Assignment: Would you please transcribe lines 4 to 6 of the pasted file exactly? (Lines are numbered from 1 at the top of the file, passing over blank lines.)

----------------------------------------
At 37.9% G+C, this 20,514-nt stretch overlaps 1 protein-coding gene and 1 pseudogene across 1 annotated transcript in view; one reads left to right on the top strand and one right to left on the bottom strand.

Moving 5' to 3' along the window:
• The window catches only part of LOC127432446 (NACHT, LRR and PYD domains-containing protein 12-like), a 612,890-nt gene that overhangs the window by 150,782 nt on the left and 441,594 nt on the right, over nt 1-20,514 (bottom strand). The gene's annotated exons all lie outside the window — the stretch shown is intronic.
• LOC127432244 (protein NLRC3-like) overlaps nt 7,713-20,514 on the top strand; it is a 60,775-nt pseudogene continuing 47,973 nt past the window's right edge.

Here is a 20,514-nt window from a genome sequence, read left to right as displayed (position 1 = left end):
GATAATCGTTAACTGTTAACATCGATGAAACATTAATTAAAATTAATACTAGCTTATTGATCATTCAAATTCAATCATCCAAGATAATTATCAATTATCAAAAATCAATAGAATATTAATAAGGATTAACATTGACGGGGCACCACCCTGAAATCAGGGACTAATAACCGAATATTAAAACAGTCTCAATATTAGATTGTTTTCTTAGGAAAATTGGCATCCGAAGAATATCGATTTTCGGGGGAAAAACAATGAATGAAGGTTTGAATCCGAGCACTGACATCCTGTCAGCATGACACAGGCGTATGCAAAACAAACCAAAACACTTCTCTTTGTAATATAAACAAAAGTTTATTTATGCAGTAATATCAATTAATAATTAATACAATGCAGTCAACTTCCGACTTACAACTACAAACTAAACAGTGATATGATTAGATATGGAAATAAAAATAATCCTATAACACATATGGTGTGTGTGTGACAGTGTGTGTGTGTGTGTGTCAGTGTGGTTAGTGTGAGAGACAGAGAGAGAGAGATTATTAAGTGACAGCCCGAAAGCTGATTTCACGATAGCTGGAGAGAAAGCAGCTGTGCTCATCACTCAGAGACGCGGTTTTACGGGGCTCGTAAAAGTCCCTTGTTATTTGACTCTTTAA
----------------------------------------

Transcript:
• LOC127432244 (protein NLRC3-like) overlaps nt 7,713-20,514 on the top strand; it is a 60,775-nt pseudogene continuing 47,973 nt past the window's right edge.

Here is a 20,514-nt window from a genome sequence, read left to right as displayed (position 1 = left end):
GATAATCGTTAACTGTTAACATCGATGAAACATTAATTAAAATTAATACTAGCTTATTGATCATTCAAATTCAATCATCCAAGATAATTATCAATTATCAAAAATCAATAGAATATTAATAAGGATTAACATTGACGGGGCACCACCCTGAAATCAGGGACTAATAACCGAATATTAAAACAGTCTCAATATTAGATTGTTTTCTTAGGAAAATTGGCATCCGAAGAATATCGATTTTCGGGGGAAAAACAATGAATGAAGGTTTGAATCCGAGCACTGACATCCTGTCAGCATGACACAGGCGTATGCAAAACAAACCAAAACACTTCTCTTTGTAATATAAACAAAAGTTTATTTATGCAGTAATATCAATTAATAATTAATACAATGCAGTCAACTTCCGACTTACAACTACAAACTAAACAGTGATATGATTAGATATGGAAATAAAAATAATCCTATAACACATATGGTGTGTGTGTGACAGTGTGTGTGTGTGTGTGTCAGTGTGGTTAGTGTGAGAGACAGAGAGAGAGAGATTATTAAGTGACAGCCCGAAAGCTGATTTCACGATAGCTGGAGAGAAAGCAGCTGTGCTCATCACTCAGAGACGCGGTTTTACGGGGCTCGTAAAAGTCCCTTGTTATTTGACTCTTTAA